I think there are situations where an officer makes an arrest for "PI" when he simply has no other alternative, and simply wants to make an arrest for some reason.  Moreover, I think on occasion an officer will make a "PI" arrest to place the individual in the "drunk tank" to sober up.  In these cases, it is not a question of whether the individual was intoxicated, but rather was the individual really a "danger to themselves or others in a public place?"  This aspect of the definition is the most ambiguous, and leaves the most open for interpretation.  I have seen individuals accused of "PI" where they are literally on their own property, in their own yard.  Obviously in my opinion it seems absurd to argue that this person is in a "public" place.  

Many times the prosecutors for these charges will simply offer deferred adjudication, in hopes that the defendant will accept this and go away.  While it is true that there will be no final conviction with deferred adjudication, it is also true that if an arrest is made, then this arrest will remain on the accused records if, and only if, they choose to get it expunged and/or sealed (a different issue altogether) in the future.  Even such, most of the time if the individual is arrested in the future for ANY type of charge, the state will usually be able to see that there was an arrest for "PI."  It seems to me that this situation is the most problematic.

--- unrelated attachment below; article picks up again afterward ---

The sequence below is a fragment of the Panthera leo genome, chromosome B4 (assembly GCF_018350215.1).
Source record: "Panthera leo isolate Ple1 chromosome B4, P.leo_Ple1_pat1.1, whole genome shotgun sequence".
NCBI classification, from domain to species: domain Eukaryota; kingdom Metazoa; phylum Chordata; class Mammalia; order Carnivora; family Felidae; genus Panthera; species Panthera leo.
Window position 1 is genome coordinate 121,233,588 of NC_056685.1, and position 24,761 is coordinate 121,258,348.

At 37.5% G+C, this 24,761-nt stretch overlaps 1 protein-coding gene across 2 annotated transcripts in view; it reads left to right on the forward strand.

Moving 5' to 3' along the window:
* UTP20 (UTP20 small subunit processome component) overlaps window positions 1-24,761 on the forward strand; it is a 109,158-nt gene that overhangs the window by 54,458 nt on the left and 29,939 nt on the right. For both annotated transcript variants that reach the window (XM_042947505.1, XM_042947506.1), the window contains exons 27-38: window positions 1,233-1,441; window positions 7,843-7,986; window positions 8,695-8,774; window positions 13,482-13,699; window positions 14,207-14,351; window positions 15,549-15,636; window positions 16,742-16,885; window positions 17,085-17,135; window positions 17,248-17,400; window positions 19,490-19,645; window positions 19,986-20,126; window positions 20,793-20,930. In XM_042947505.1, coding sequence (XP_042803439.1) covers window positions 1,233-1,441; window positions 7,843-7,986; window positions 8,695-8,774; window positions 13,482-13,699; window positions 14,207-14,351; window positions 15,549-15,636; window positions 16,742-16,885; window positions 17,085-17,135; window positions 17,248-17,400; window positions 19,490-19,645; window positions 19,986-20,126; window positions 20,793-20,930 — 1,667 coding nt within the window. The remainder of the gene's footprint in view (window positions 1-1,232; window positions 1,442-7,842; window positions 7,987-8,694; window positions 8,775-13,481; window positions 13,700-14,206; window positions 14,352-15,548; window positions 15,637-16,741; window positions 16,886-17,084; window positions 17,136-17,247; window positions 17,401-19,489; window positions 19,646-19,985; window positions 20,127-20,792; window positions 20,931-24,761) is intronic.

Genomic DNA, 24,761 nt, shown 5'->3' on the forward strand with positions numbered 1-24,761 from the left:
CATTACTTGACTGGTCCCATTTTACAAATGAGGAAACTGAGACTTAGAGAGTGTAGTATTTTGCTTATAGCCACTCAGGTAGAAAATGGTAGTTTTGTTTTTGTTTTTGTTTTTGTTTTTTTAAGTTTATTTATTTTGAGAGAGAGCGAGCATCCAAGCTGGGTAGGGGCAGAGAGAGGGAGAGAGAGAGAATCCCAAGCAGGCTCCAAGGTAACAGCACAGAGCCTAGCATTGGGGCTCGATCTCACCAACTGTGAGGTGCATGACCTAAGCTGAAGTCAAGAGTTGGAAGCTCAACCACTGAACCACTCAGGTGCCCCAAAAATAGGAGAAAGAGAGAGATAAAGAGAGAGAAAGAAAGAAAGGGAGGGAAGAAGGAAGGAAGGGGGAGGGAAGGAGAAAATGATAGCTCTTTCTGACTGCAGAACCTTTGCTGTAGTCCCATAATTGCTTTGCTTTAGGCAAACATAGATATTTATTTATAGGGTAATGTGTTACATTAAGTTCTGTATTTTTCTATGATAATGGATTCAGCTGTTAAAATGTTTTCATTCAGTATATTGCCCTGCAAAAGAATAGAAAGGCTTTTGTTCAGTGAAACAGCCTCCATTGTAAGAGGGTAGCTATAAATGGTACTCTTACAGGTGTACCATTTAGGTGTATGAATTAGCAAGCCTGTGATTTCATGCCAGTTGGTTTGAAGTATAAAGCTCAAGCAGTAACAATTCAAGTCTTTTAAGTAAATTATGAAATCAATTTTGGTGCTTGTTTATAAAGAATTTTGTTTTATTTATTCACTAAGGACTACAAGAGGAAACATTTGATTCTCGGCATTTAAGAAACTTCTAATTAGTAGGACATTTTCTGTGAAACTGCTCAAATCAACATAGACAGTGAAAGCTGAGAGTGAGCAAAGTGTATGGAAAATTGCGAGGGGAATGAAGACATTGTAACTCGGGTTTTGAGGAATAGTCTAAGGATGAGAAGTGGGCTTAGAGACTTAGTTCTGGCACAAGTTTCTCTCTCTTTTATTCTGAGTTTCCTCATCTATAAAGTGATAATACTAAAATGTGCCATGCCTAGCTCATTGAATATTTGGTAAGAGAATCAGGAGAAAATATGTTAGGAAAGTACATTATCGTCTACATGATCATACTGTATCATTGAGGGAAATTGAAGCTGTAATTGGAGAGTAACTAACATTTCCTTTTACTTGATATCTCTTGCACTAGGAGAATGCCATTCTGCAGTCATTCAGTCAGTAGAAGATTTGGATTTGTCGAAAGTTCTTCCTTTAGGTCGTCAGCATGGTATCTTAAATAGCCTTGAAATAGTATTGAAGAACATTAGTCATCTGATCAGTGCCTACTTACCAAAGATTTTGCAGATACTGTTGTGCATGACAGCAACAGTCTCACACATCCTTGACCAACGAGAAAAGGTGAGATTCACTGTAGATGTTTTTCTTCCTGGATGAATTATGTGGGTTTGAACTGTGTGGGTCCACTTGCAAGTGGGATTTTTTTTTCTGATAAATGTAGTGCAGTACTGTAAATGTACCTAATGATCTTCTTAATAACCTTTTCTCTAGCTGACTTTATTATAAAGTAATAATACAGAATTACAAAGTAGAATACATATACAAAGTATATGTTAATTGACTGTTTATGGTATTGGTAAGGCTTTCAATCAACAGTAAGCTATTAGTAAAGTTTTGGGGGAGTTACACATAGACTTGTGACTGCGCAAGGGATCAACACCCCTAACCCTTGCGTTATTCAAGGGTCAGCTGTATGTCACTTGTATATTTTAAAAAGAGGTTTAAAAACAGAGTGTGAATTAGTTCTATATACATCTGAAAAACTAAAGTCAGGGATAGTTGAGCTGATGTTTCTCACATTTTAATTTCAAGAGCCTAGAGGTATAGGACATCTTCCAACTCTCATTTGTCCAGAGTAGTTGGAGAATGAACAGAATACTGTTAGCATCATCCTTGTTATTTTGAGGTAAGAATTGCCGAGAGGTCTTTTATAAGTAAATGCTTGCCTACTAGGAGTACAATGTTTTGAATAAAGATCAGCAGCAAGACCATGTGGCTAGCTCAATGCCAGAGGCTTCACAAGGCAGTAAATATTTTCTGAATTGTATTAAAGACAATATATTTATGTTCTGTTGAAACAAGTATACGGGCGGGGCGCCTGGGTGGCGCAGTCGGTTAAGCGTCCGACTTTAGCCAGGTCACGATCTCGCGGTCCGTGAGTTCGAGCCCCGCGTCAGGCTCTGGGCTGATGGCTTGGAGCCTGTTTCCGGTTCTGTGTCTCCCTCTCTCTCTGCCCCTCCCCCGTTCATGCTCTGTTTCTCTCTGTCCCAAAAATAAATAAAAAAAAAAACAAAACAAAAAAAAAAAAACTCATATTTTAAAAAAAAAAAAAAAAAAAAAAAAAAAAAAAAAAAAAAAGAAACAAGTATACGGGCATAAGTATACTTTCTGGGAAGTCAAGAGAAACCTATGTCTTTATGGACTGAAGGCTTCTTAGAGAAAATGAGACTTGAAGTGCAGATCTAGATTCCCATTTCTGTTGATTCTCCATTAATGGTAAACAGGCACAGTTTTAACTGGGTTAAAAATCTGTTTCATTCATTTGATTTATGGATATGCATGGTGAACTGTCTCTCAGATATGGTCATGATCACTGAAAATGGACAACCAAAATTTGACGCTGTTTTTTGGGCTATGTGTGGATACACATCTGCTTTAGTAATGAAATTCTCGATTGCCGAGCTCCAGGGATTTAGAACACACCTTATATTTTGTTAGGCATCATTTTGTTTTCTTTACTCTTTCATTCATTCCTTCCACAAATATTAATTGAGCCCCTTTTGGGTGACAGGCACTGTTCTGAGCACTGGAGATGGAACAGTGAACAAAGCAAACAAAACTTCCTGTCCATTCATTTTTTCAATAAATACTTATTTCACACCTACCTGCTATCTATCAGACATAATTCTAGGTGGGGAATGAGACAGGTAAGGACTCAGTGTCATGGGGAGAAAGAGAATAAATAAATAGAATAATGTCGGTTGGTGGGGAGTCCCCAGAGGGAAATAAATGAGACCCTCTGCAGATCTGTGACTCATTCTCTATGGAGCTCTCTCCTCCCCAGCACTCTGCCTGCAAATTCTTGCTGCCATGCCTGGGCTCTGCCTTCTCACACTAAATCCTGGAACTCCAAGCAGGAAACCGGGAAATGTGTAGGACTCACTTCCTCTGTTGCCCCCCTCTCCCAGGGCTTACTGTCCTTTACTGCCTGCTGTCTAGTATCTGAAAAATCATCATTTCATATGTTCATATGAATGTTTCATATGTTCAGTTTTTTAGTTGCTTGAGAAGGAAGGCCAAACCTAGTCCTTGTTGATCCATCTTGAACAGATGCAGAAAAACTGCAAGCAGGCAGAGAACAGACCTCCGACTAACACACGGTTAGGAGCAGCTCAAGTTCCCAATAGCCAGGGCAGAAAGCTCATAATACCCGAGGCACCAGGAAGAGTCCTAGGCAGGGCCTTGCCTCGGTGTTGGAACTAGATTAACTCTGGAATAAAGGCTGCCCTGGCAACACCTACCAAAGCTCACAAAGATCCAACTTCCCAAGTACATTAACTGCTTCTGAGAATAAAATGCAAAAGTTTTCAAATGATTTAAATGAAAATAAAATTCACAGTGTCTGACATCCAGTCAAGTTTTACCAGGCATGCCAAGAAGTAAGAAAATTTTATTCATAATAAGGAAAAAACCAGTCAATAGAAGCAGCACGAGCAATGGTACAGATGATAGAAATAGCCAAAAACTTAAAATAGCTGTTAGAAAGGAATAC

Countless times when evaluating a case the criminal record of the accused is closely examined and reviewed.  While a "PI" charge is obviously less severe than most others, it is still always a potential for concern.  An example for how important this possibly could be is demonstrated with the Williamson County Pre-Trial Intervention (PTI) Program.  "PTI" is a wonderful program that Williamson County offers to first-time DWI offenders.  While the program has a list of requirements a person must follow for successful completion, it allows a person to get a one-time "get out of jail free card."  I tell all my clients to at least attempt to get in "PTI" if they are candidate, because it is the absolute best resolution to a case, aside from a jury acquittal.